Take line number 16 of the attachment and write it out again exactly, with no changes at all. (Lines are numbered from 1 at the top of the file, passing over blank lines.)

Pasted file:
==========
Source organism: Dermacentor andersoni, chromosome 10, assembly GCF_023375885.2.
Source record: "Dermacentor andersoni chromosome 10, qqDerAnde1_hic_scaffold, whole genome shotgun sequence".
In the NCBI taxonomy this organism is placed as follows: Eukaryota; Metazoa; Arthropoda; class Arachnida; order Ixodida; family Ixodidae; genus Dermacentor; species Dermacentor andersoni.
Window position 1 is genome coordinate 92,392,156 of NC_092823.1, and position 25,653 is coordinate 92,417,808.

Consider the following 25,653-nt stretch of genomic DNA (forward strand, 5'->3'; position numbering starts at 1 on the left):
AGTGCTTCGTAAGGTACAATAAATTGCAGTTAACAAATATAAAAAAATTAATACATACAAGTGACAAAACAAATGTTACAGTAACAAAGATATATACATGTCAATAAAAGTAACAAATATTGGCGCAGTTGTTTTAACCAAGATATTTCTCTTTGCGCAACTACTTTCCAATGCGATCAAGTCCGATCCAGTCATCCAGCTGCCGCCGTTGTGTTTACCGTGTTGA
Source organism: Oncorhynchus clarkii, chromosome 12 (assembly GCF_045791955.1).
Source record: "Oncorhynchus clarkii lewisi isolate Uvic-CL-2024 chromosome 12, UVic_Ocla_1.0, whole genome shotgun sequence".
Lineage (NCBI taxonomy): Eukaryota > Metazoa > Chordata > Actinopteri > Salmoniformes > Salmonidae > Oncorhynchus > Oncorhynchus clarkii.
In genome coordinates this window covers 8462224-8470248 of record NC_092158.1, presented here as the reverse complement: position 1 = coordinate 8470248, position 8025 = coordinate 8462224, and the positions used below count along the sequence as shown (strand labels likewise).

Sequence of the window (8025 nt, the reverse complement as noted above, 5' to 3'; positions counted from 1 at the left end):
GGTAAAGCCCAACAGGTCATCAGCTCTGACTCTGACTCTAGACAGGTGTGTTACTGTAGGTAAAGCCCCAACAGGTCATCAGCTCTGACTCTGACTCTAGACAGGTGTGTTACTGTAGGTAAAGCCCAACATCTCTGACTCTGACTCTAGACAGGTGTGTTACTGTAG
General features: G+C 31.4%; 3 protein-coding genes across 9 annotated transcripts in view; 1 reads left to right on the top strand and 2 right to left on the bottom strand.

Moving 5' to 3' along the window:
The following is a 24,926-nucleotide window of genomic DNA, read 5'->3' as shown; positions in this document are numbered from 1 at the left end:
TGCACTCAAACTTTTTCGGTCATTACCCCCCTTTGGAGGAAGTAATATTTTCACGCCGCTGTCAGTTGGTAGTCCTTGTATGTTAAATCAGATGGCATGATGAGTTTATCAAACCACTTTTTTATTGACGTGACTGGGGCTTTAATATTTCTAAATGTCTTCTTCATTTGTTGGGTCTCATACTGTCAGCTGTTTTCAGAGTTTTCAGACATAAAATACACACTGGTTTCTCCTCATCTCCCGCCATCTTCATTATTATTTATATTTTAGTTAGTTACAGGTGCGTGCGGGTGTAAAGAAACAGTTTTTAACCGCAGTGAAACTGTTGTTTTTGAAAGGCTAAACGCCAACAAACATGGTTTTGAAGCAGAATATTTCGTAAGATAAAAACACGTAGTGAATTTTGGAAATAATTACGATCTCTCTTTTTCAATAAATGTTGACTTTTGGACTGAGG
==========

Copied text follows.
TGCACTCAAACTTTTTCGGTCATTACCCCCCTTTGGAGGAAGTAATATTTTCACGCCGCTGTCAGTTGGTAGTCCTTGTATGTTAAATCAGATGGCATGATGAGTTTATCAAACCACTTTTTTATTGACGTGACTGGGGCTTTAATATTTCTAAATGTCTTCTTCATTTGTTGGGTCTCATACTGTCAGCTGTTTTCAGAGTTTTCAGACATAAAATACACACTGGTTTCTCCTCATCTCCCGCCATCTTCATTATTATTTATATTTTAGTTAGTTACAGGTGCGTGCGGGTGTAAAGAAACAGTTTTTAACCGCAGTGAAACTGTTGTTTTTGAAAGGCTAAACGCCAACAAACATGGTTTTGAAGCAGAATATTTCGTAAGATAAAAACACGTAGTGAATTTTGGAAATAATTACGATCTCTCTTTTTCAATAAATGTTGACTTTTGGACTGAGG